Bauhaus-Universität Weimar

Collected Papers On Acoustics
Sabine, Wallace Clement
hewn stone. On the general principle of investigating any proposal 
so long as it contained even a possibility of merit, these suggestions 
were put to test. The concrete floor of a room was covered with a 
gravel so sifted that each pebble was about one-eighth of an inch 
in diameter. This was spread over the floor so that pebble touched 
pebble, making a layer of but a single pebble in thickness. It 
showed not the slightest absorbing power, and there was no per¬ 
ceptible decrease in reverberation. The room was again tried with 
sand. Of course, it was not possible in this case to insure the thick¬ 
ness of a single grain only, but as far as possible this was accom¬ 
plished. The result was the same. The scarred, the sanded, the 
pebbly plaster, and the rough hewn stone are only infinitesimally 
more efficient as absorbents than the same walls smooth or even 
polished. The failure of such roughening of the wall-surfaces to 
increase either the absorption or the dispersion of sound reflected 
from it is due to the fact that the sound-waves, even of the highest 
notes, are long in comparison with the dimensions of the irregu¬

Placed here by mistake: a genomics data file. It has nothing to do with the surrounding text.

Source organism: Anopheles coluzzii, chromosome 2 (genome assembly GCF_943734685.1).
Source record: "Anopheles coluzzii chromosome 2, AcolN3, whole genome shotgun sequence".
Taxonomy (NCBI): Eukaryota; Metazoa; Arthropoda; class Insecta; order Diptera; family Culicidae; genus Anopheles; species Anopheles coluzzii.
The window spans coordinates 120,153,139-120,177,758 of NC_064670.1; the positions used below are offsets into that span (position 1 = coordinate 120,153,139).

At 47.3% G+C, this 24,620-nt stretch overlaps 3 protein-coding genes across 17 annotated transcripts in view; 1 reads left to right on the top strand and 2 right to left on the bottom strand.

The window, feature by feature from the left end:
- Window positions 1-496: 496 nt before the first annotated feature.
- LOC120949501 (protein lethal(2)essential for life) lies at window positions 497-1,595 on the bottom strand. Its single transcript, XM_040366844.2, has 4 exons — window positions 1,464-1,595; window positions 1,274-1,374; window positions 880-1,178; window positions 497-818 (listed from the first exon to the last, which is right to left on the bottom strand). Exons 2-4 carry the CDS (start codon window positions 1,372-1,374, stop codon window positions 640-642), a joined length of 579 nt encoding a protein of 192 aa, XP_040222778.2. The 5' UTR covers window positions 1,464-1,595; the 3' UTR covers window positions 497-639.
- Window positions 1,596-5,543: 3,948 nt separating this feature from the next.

larities thus introduced. 
The absorption of sound by a wall is therefore a structural 
phenomenon. It is almost infinitely varied in the details of its 
mechanism, but capable of classification in a few simple modes. 
The fundamental process common to all is an actual yielding of the 
wall-surface to the vibrating pressure of the sound. How much the 
wall yields and what becomes of the motion thus taken up, depends 
on the nature of the structure. The simplest type of wall is obvi¬ 
ously illustrated by concrete without steel re enforcement, for in 
this there is the nearest approach to perfect homogeneity. The 
amount that this wall would yield would depend upon its dimen¬ 
sions, particularly its thickness, and upon the density, the elasticity, 
and the viscosity of the material. It is possible to calculate this 
directly from the elements involved, but the process would be 
neither interesting nor convincing to an architect. It is in every 
way more satisfactory to determine the absorbing power by direct 
experiment. A concrete wall was not available. In its stead, the 
next more homogeneous wall was investigated, an eighteen-inch 
wall of brick set in cement. This wall was a very powerful re¬ 
flector and its absorbing power exceedingly slight. Without going


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